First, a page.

In this day and age, auto manufacturers mass produce tons and tons of cars. When you go to buy a car from a dealership (or private party for that matter), the reality is that there are only so many options to choose from. While options may differ to some degree, it is highly likely that people are buying cars that look very similar to yours on the exterior. In other words, the car you buy is hardly unique.
For this reason, many people like to add some degree of individualization by adding various personal cosmetic touches. Some people will make simple changes such as install different wheels or add window tint. Others who are more dedicated will sometimes go so far as to alter the shape of the body by adding side skirts, air dams, splitters, or wings. Making changes of this nature can quickly add up from a cost perspective.
When it comes to making inexpensive changes, one of the easiest and cheapest things you can do is to paint your wheels. For one thing, you can do it yourself so you don’t have to pay a shop to do a bunch of work (you may choose to remove your tires to avoid overspray but it can be done with your tires in place as well if you are diligent about masking). The cost of materials is very minimal as well, with just a few tools and a few cans of the appropriately colored wheel paint. We should also note that a little wheel paint also goes a long way when restoring a vehicle by breathing some new life into old, rusted, scuffed, or chipped rims.
Painting Your Wheels
While we don’t intend to write a full wheel painting tutorial, we do want to take a moment to detail exactly what level of effort is required to paint your wheels so that you have some background before you start this project. First and foremost, to get the best wheel paint job possible, you need to prep really well. In fact, the success of the job as a whole depends on your prep work first and foremost.
First, you don’t want to paint your wheels while they are on your car or you risk overspray issues and you risk damaging your car’s paint. So, you should expect to jack your car up, place it on jack stands, and remove the wheels. Next, you’ll want to clean and degrease completely followed by removing the existing clear coat which can be accomplished via wet sanding. Once completely sanded and completely dried (you must make sure there is no water anywhere or you could compromise your paint job), you’ll want to mask off (or remove) the tires and the valve stems. Index cards and painters tape are two great tools to help mask everything thoroughly.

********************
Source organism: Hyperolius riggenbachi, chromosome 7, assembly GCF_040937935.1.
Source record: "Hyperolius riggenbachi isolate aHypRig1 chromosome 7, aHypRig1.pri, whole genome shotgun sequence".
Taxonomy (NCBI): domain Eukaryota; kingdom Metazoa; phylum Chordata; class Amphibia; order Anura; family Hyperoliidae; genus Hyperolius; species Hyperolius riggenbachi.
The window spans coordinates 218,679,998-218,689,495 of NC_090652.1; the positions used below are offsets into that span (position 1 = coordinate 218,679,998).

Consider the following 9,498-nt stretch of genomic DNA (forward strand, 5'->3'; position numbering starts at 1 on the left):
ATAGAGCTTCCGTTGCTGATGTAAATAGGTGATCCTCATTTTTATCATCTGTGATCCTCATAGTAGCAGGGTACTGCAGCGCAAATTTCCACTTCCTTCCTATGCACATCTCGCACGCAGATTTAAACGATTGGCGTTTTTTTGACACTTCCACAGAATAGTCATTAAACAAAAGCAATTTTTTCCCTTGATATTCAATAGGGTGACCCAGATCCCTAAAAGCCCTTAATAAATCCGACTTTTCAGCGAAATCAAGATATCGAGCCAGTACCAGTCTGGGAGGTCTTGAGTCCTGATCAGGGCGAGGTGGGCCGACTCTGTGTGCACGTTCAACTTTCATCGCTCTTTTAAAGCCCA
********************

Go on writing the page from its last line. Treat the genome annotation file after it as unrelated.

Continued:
Once masked off, you’ll want to apply a few light coats of primer and let them dry in between each coat. After your primer has dried, you can then apply a few coats of color. After that, depending on which paint you chose and depending on your preferences, you can decide whether or not to apply a clear coat on top of your color coat. We usually recommend a can or two of primer to cover all four wheels depending on size, and 3-4 cans of color to cover all four wheels depending on size. Once everything dries completely, you can reinstall your wheels and use a torque wrench to torque your lug nuts to spec! Just make sure to take your time, be patient, and keep each coat relatively thin and everything will come out great!
The Best Wheel Paint
When it comes to choosing the best wheel paint brand, there are tons of options. While there are often specific paint formulations designed to coat wheels, they often are only available in a limited selection of standard colors which tend to be more conservative such as gray, black, gold, silver, white, and clear. With these paints, you can typically control whether your finish is matte or gloss based on which clear coat you choose.
If you are going to paint your wheels one of the above mentioned colors, we recommend using the VHT Wheel Paint. This paint is heat resistant (remember your wheels get hot during braking) up to 250 degrees Fahrenheit and will easily resist chipping, cracking, salt, and brake dust. It takes roughly 30 minutes to dry to the touch and will fully dry and cure overnight. You can apply this paint over both steel wheels and aluminum wheels. When using this wheel paint, VHT recommends that you use their SP148 Engine Primer for optimal results.
The one drawback of the VHT Wheel Paint and other paints that are specific to wheels are the oft limited color choices. If you are interested in branching outside of the more conventional color selections available for wheel paints, we recommend using VHT Engine Enamel. Whether you want green, blue, red, orange, yellow or otherwise, VHT’s Engine Enamel has you covered. Don’t be fooled by the name, it truly is some of the best paint for rims around and the fact that it’s called Engine Enamel doesn’t mean that it isn’t also ideal for wheels (trust us!).
This particular paint is good up to 550 degrees Fahrenheit, which is well in excess of the VHT Wheel Paint. It is a blend of ceramic and urethane resin which make the paint both pliable when the wheel deflects and chip resistant when a rock gets kicked up by the car in front of you on the freeway. To use VHT’s Engine Enamel, you’ll want to prime with the same SP148 Engine Primer that you’d use for VHT’s Wheel Paint. VHT suggest curing this coating by baking, but plenty of people have gotten adequate results without this process. Curing may give you a slightly harder and more chip resistant finish.
So we hope this guide has given you an idea of what kind of commitment you are looking at for a wheel painting job as well as what the best wheel paints presently available are. That said, there are always other brands and other options out there so if you are curious feel free to click here to see what other offerings are available. If there’s one last thought we can leave you with, it’s that patience is key when painting wheels so take your time and it’ll come out great!